Medical Mysteries of Music

Do You Have Bad Taste in Music? Blame Your Parents.

Looking back on my upbringing, I really shouldn’t have ended up in radio or the music business. Sorry Mom and Dad, but your taste in music sucks.

Mom tells a story about how Dad kept 18-month-old me away from the TV when the Beatles appeared on The Ed Sullivan Show. “Don’t expose him to that crap!” Their idea of a rockin’ good time was going to see Up with People–again. Mom’s favourite artist of all time was Englebert Humperdinck. Dad liked singing Hank Snow songs on the guitar (Hank Williams was too extreme). The best audio gear in the house was a massive Viking console stereo in the living room that Dad bought for a hundred bucks one Saturday. Their most-played album was The Merrymen Play “Beautiful Barbados.”

Yet despite this stunningly uncool musical culture, my sister and I somehow grew up deeply involved in music, even though our first musical instruments were the accordion (me) and the Yamaha Electone Organ (her).  This apparently makes us anthropologically unusual. Wired reports that most people who were raised in such an environment aren’t so lucky.

Have you ever wondered why you enjoy pop while your friends like rock, or why people you work with are obsessed with heavy metal and you can’t stand it? A new study has found it may be a result of your upbringing.

The culture you grow up in was found to be far more influential than biological factors, according to the research from MIT. This also means different cultures actually hear the world differently.

“Our results show there is a profound cultural difference in the way people respond to consonant and dissonant sounds,” said Josh McDermott, lead author of the paper. Consonant chords typically consist of notes that harmonise, or sound good together. By contrast, dissonant chords typically jar and are less pleasing to hear.

Keep reading.

Alan Cross

is an internationally known broadcaster, interviewer, writer, consultant, blogger and speaker. In his 40+ years in the music business, Alan has interviewed the biggest names in rock, from David Bowie and U2 to Pearl Jam and the Foo Fighters. He’s also known as a musicologist and documentarian through programs like The Ongoing History of New Music.

Alan Cross has 38321 posts and counting. See all posts by Alan Cross

One thought on “Do You Have Bad Taste in Music? Blame Your Parents.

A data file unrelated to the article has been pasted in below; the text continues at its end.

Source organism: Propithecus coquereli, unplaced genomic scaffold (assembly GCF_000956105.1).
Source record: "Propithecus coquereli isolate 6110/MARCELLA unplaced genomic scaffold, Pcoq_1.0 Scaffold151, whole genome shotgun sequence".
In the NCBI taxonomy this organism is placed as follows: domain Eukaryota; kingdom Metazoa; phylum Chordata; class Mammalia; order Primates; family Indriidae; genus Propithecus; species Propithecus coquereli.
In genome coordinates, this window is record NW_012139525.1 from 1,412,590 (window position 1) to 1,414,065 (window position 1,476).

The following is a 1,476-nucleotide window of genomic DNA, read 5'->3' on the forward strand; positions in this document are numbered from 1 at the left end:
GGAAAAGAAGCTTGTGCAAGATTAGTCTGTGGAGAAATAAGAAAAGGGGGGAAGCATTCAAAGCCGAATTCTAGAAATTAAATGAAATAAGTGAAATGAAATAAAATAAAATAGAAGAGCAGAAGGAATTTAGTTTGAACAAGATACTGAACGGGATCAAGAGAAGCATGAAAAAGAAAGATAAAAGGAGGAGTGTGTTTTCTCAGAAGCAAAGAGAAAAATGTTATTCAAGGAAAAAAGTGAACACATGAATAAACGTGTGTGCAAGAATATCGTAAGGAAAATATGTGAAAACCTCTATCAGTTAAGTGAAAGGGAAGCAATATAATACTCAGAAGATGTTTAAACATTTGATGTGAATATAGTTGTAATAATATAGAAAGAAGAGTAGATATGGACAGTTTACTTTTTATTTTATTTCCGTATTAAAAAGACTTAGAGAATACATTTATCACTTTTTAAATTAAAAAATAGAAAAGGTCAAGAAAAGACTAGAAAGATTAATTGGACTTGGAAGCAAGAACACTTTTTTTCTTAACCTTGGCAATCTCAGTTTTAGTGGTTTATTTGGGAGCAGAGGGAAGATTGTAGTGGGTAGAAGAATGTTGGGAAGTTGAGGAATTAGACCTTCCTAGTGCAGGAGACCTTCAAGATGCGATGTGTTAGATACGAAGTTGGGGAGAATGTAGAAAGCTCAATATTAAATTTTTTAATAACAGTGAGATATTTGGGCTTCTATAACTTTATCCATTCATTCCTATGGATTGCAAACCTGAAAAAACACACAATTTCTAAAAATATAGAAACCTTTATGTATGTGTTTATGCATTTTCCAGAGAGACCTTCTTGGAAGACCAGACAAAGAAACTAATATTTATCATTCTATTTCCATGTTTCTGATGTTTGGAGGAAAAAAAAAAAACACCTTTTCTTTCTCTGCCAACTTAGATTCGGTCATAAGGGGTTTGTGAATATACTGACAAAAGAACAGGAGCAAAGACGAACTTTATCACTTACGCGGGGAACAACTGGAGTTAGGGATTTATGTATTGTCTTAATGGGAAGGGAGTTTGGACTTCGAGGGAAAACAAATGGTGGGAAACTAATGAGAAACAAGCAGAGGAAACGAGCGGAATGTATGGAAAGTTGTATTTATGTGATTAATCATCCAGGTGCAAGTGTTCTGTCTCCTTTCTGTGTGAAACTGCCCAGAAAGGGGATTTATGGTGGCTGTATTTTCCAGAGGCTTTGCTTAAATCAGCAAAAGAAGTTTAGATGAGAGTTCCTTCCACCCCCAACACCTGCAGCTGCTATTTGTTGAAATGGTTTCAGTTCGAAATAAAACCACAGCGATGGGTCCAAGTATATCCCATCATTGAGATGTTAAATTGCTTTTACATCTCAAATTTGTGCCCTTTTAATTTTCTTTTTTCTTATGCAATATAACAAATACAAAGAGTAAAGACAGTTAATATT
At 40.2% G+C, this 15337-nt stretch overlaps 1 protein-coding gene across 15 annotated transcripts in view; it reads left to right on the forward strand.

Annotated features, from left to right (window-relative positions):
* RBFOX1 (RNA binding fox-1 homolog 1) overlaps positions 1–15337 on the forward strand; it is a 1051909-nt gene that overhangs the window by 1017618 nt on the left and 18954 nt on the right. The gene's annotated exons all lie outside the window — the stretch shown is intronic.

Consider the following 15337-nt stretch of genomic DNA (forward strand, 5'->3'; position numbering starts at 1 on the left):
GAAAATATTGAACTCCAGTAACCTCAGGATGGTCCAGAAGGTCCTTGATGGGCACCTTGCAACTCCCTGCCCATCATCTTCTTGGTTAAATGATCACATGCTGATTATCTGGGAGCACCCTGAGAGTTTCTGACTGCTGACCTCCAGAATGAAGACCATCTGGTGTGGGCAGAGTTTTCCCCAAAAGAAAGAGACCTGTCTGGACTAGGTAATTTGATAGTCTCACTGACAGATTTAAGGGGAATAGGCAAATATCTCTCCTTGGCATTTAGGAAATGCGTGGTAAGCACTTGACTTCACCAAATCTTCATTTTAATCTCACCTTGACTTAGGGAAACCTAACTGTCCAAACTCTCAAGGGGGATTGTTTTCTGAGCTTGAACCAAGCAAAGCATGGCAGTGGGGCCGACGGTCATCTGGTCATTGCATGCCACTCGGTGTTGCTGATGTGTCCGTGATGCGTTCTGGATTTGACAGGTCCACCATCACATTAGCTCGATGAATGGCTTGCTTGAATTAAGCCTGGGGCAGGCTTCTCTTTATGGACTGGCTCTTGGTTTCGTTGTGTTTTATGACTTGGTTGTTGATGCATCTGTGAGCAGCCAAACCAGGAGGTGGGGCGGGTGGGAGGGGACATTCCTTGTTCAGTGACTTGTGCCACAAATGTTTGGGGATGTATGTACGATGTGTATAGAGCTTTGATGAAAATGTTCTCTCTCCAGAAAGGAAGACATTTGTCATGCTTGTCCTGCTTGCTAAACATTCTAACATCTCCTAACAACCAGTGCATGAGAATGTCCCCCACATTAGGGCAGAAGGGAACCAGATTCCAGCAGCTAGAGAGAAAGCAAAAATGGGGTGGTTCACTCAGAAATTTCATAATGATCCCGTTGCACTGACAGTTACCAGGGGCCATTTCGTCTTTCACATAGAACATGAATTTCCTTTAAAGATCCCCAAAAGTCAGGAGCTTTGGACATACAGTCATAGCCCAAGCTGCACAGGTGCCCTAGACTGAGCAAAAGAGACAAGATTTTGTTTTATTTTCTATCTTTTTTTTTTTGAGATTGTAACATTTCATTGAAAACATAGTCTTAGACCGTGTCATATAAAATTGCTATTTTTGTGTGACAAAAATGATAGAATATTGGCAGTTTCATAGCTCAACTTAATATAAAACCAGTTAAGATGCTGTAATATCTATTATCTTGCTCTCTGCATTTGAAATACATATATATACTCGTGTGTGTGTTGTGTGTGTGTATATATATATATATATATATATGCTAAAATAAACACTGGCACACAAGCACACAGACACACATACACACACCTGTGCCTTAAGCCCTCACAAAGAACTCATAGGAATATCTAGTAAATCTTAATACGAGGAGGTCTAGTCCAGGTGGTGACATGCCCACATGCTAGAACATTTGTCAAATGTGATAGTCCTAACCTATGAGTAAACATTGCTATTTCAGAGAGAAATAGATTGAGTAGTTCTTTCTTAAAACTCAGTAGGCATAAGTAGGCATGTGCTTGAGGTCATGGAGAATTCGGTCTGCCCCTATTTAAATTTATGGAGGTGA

• The only good things I believe I liked that my parents liked openly were Johnny Horton, Hank Williams and Jim Croche. As a kid, as a small kid, I was born in 78, My father mainly kept the radio set to country though I did enjoy the few times it would be set to oldies stations, I really liked Buddy Holly but he had a mass of renewed interest in the 80s. I was lucky enough to have some freer access to tv than radio and saw Cab Calloway, the Beatles, Blondie, some New Wave bands on talk shows, and generally developed some separate interests. My brother fluttered around pop and then Christian music heavily which I despise and was forced to listen to, it became too much of a dicatorship in my house of that awful music with everything else being banned, a friend of his burned his record collection, awful. I went secretly alternative, the college radio station but also thanks to a library checked out tons of jazz, blues (Blind Willie McTell, Robert Johnson, as well as David Bowie (my father didn’t like him) and Beatles, George and John’s solo work. I know my father detested the Beatles. I learned my mother did like them as a teen but mostly their early stuff. I learned all of her cool records were lost in a flood when I was 2 or 3 which cut off some exposure to knowledge of her interests. The records she did have left were Tom Jones and Smokey Robinson and she liked Lee Greenwood and Randy Travis in the 80s, I am not really a fan of any of those but in the 80s film Adventures in Babysitting, which she really loved, she revealed a love for the music in it. Most significantly ‘It’s My Party and I’ll Cry if I Want To’ by Lesley Gore and all of the blues music in it. She generally liked stuff I played for her. I think Sesame Street was also a big influence on my musical interests and watching older films on Matinee at the Bijou with my grandmother which gave me some interest in jazzy tunes and Betty Boop. I remember watching films with Cab Calloway in it. I also watched the Pirate Movie a bit too much and the 85 Alice in Wonderland. I think I am fairly well rounded in musical interests though what is good is subjective, some people develop my sort of taste as a response against something. This being said, I can take some accordion music as much as I can take rap or metal but I believe I grew up to be a larger fan of New Wave, Jazz, Blues (older stuff from the 30s and 40s which is also the main period of country that interests me), and Punk, always looking back to look forward. As a note, though I never knew him to be interested in it, when I was cleaning up the place after their deaths, I found an old angry letter from my grandfather to my father criticizing him deeply for liking “black music” among other things. I believe I was not exposed to this side of my fathers taste or he had bent his interests to something more acceptable to his fathers culture in the many decades after the letter had been written. My father did like Blind Willie McTell when I played him sneakily by broadcasting my ipod to the radio. At a bout the same time I also slipped in some Clash, Ramones and he said to me he thought it was really just old time rock and roll repackaged and he seemed to be coming into this thought only then. Not many people seem to think about musical literacy aside from classical and perhaps training a child in an instrument. Some seem to keep their kids away from music that isn’t Barney or Disney. I think it is an important art to share, not just your interests but a well rounded exposure, Not every kid is going to go looking for it.